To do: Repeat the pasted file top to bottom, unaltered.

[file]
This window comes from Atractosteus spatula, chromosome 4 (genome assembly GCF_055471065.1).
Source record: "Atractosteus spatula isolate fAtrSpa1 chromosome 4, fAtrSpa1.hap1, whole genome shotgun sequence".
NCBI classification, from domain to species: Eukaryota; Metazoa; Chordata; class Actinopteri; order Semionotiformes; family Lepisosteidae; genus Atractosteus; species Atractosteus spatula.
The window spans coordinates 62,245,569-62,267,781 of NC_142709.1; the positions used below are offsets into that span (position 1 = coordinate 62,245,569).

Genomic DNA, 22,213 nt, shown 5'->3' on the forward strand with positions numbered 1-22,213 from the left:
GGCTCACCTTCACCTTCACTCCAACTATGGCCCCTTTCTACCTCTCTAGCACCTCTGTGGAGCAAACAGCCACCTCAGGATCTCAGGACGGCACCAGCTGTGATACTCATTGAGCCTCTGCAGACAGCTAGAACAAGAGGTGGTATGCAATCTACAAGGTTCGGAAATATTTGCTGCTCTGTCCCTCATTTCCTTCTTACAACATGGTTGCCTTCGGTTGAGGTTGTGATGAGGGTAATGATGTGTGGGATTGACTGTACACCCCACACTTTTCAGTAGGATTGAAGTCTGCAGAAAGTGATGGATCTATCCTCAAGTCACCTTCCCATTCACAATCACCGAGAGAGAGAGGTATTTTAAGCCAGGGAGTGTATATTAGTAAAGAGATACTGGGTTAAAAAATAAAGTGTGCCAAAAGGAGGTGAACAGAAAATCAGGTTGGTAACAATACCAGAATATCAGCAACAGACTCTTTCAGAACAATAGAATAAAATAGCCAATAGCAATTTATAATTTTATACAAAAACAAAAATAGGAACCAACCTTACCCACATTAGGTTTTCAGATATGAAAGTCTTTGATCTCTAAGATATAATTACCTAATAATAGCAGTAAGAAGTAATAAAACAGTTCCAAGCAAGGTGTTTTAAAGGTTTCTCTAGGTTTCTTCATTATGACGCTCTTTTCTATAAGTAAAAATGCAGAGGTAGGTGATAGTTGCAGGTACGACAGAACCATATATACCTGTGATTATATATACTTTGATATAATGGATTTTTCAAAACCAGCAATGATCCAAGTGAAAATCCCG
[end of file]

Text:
This window comes from Atractosteus spatula, chromosome 4 (genome assembly GCF_055471065.1).
Source record: "Atractosteus spatula isolate fAtrSpa1 chromosome 4, fAtrSpa1.hap1, whole genome shotgun sequence".
NCBI classification, from domain to species: Eukaryota; Metazoa; Chordata; class Actinopteri; order Semionotiformes; family Lepisosteidae; genus Atractosteus; species Atractosteus spatula.
The window spans coordinates 62,245,569-62,267,781 of NC_142709.1; the positions used below are offsets into that span (position 1 = coordinate 62,245,569).

Genomic DNA, 22,213 nt, shown 5'->3' on the forward strand with positions numbered 1-22,213 from the left:
GGCTCACCTTCACCTTCACTCCAACTATGGCCCCTTTCTACCTCTCTAGCACCTCTGTGGAGCAAACAGCCACCTCAGGATCTCAGGACGGCACCAGCTGTGATACTCATTGAGCCTCTGCAGACAGCTAGAACAAGAGGTGGTATGCAATCTACAAGGTTCGGAAATATTTGCTGCTCTGTCCCTCATTTCCTTCTTACAACATGGTTGCCTTCGGTTGAGGTTGTGATGAGGGTAATGATGTGTGGGATTGACTGTACACCCCACACTTTTCAGTAGGATTGAAGTCTGCAGAAAGTGATGGATCTATCCTCAAGTCACCTTCCCATTCACAATCACCGAGAGAGAGAGGTATTTTAAGCCAGGGAGTGTATATTAGTAAAGAGATACTGGGTTAAAAAATAAAGTGTGCCAAAAGGAGGTGAACAGAAAATCAGGTTGGTAACAATACCAGAATATCAGCAACAGACTCTTTCAGAACAATAGAATAAAATAGCCAATAGCAATTTATAATTTTATACAAAAACAAAAATAGGAACCAACCTTACCCACATTAGGTTTTCAGATATGAAAGTCTTTGATCTCTAAGATATAATTACCTAATAATAGCAGTAAGAAGTAATAAAACAGTTCCAAGCAAGGTGTTTTAAAGGTTTCTCTAGGTTTCTTCATTATGACGCTCTTTTCTATAAGTAAAAATGCAGAGGTAGGTGATAGTTGCAGGTACGACAGAACCATATATACCTGTGATTATATATACTTTGATATAATGGATTTTTCAAAACCAGCAATGATCCAAGTGAAAATCCCG